Canon Roberts writes: “In describing the negative fruit of traditional teaching, Bishop Steven seems close to accepting the assumption of many in our contemporary culture that normal people cannot live healthy, happy lives without sexual intimacy.

“This means, in his portrayal, a range of unattractive alternatives for all but the few gay/same-sex attracted Christians who are able to embrace and live out a call to celibacy: marriage to someone of the opposite sex, a double life, or reluctant and miserable singleness. There are no doubt many who do fit within his categories, but there is a serious lack of nuance in his analysis of this fruit, which is too negative in its portrayal of celibacy and singleness.”

Canon Roberts goes on to write that Dr Croft is correct to acknowledge the “missional challenge” caused by cultural shifts in society, “but there is, of course, nothing new in the Church experiencing such dissonance within and hostility from its surrounding culture. . . In the history of the global Church down the ages a gap between it and the society it inhabits has been normal.”

He continues: “Surely what is needed in the face of the disjunction between Church and society is not accommodation, but rather a winsome, confident re-presentation of the riches of Christian teaching about sex and marriage.”

Read it all.

Posted in --Civil Unions & Partnerships, Anthropology, Church of England (CoE), CoE Bishops, England / UK, Ethics / Moral Theology, Marriage & Family, Pastoral Theology, Religion & Culture, Sexuality, Theology, Theology: Scripture

Martin Davie–What Should The Bishops Decide To Do After Living In Love And Faith?

All this (being interpreted) means that presbyter-bishops will engage not only in the teaching of the truth, but also in the repudiation of error… Both our Lord and his apostles did not shrink when necessary from the task of exposing and overthrowing false teaching ….If we sit idly by and do nothing, or if we turn tail and flee, we shall earn for ourselves the terrible epithet ‘hirelings,’ who care nothing for the sheep. Are we to abandon God’s flock to the wolves, as defenceless sheep without a shepherd? Is it to be said of the Church of God today: ‘so they were scattered because there was no shepherd: and so they became food for all the wild beasts’ (Ezekiel 34:5)? ’ [2]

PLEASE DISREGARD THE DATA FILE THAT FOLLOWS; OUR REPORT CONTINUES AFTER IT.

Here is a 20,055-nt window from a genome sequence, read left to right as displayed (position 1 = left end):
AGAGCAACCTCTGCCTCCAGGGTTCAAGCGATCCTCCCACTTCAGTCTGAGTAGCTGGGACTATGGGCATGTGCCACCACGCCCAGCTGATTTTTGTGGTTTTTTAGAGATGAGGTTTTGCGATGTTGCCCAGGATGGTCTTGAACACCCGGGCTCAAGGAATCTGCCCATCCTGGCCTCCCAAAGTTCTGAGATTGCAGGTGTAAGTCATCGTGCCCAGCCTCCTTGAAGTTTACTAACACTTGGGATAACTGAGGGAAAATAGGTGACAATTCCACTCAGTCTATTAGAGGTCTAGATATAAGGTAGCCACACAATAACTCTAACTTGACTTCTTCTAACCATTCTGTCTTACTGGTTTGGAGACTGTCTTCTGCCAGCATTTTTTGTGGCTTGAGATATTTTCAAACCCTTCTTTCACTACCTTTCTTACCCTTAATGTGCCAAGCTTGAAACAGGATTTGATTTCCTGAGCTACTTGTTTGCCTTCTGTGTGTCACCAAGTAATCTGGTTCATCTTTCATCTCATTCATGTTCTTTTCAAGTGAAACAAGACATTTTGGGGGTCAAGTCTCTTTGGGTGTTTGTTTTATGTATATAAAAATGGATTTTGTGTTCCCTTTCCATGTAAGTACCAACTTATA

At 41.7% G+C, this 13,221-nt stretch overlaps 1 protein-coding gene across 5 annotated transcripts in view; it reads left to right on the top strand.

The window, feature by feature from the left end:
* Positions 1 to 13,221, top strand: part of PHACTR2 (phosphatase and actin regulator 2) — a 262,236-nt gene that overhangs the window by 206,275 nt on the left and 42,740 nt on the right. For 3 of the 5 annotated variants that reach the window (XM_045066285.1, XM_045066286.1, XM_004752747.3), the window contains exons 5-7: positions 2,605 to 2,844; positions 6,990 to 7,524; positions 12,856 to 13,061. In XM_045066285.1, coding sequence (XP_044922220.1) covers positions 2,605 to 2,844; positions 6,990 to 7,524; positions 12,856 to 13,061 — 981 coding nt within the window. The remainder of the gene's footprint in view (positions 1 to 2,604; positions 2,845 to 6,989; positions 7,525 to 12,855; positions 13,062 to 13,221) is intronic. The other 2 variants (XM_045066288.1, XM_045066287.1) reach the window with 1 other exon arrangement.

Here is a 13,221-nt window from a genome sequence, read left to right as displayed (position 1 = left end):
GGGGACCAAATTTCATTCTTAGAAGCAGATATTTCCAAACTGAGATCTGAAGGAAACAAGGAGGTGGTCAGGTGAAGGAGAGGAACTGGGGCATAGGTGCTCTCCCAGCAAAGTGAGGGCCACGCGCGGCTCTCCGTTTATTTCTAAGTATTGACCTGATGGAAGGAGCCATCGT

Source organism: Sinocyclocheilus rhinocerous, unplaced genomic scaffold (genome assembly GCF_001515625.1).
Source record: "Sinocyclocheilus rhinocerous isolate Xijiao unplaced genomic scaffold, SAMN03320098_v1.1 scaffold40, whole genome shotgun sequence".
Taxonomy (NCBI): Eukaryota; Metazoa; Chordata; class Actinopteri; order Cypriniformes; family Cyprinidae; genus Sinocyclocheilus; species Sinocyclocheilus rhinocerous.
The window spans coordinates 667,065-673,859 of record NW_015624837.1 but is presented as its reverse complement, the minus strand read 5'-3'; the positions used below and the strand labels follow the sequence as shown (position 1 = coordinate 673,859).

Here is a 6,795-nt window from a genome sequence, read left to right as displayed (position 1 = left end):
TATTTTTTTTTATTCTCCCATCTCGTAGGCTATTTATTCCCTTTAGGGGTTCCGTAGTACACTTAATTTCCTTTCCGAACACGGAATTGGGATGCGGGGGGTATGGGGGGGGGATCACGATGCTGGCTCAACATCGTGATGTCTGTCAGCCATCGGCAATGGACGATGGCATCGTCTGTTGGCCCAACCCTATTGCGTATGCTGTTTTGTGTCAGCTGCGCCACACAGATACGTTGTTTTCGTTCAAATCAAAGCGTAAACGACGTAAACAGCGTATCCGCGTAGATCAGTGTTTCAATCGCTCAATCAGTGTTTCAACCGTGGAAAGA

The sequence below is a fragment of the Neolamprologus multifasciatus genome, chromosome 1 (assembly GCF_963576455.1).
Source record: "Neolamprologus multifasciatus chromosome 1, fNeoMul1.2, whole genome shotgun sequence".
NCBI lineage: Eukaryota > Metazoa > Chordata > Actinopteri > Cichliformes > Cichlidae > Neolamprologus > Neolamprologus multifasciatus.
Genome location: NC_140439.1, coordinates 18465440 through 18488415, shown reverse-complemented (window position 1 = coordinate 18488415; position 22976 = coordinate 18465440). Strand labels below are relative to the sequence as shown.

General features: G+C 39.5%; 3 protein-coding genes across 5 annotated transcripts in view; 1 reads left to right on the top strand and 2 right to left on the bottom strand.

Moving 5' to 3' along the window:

For bishops in the Church of England today what the calling to be a faithful shepherd protecting the flock from the wolves involves is combatting all form of teaching which are contrary to: ‘the faith which is revealed in the Holy Scriptures and set forth in the catholic creeds and to which the historic formularies of the Church of England bear witness.’[3]

There are many forms of such erroneous teaching, but there are three forms which have become particularly prominent in the Church of England in recent years and which there is strong pressure for the Church of England to officially adopt. These are:

–The teaching that men and women can rightly adopt a form of personal identity that is not in accordance with their biological sex;
–The teaching that it is legitimate for people to have sexual intercourse with members of their own sex;
–The teaching that marriage can be between two people of the same sex.

These teachings are erroneous because they go against the teaching of both Scripture and the universal tradition of the Christian Church that people’s identity as either male or female is determined by their biological sex, that marriage has been ordained by God to be between two people of the opposite sex and that sexual intercourse should only take place with marriage.